Jonathan Colvin writes:

There's a question begging to be asked, which is (predictably I suppose, for
a qualia-denyer such as myself), what makes you think there is such a thing
as an "essence of an experience"? I'd suggest there is no such "thing" as an
observer-moment. I'm happy with using the concept as a tag of sorts when
discussing observer selection issues, but I think reifying it is likely a
mistake, and goes considerably beyond Strong AI into a full Cartesian
dualism. Is it generally accepted here on this list that a
substrate-independent thing called an "observer moment" exists?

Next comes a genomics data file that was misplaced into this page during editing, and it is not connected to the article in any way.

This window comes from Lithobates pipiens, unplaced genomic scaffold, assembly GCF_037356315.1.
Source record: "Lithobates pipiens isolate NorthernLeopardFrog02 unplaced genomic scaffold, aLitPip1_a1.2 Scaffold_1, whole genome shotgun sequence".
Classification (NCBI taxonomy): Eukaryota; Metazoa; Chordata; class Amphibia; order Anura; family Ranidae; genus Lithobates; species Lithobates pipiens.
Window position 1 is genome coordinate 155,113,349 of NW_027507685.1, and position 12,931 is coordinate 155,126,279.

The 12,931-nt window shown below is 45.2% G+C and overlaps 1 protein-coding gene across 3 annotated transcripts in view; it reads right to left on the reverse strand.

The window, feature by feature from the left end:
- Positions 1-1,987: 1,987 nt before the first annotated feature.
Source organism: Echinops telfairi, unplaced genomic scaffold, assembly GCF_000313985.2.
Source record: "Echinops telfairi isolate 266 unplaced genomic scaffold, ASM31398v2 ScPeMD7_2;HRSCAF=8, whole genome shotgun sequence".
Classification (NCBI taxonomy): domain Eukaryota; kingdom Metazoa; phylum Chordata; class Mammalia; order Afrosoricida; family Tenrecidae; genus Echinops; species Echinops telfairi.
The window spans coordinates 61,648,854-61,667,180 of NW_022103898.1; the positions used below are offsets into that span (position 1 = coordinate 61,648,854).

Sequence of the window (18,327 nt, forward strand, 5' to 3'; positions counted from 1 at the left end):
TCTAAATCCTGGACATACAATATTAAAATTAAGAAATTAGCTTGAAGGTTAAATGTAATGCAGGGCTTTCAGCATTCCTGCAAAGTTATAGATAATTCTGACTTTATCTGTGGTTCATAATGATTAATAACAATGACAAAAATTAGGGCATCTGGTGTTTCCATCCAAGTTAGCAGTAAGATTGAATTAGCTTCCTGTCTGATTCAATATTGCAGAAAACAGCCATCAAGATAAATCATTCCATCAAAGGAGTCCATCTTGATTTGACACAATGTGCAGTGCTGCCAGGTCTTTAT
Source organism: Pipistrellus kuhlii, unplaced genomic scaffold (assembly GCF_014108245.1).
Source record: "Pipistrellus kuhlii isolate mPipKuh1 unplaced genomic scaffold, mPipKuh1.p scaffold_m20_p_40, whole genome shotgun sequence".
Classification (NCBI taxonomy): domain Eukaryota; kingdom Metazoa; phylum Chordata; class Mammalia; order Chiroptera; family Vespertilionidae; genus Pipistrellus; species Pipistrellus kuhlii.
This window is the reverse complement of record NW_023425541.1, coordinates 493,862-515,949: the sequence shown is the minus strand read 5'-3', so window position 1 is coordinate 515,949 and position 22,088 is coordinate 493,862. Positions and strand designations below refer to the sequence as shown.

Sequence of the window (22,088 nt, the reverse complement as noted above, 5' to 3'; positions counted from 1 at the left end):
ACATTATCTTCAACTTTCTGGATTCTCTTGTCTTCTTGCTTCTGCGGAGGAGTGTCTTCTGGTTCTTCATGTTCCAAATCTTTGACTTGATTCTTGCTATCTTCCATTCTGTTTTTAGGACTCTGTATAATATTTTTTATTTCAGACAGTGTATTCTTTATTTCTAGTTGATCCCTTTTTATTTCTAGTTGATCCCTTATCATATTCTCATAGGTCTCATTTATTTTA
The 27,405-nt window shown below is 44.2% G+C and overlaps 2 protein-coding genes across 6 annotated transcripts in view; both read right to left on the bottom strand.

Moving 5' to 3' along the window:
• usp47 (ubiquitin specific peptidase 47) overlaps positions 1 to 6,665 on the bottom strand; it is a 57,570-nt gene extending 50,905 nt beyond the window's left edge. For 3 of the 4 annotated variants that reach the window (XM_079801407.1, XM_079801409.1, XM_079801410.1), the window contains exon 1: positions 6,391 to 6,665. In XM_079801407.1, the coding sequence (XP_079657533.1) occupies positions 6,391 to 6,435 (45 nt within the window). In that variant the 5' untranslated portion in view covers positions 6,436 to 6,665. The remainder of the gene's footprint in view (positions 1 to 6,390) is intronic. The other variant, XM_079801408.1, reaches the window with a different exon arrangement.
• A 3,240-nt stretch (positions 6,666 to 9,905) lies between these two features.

I don't see why you make a big deal out of observer moments. You observe something, so that's an observer moment; then you observe something else, and that's another observer moment; and so on. There is no implied theory about what brings about these OM's, how long a moment is, whether the OM's can in any sense have an existence separate from the substrate they are implemented on, whether a brain is necessary or a computer will do, whether two different OM's belonging to the same observer can each be implemented on different hardware, etc. These may be worthwhile questions to ask, and the OM concept may help in the process of trying to find an answer, but the concept itself does not constitute or imply a theory.

--Stathis Papaioannou

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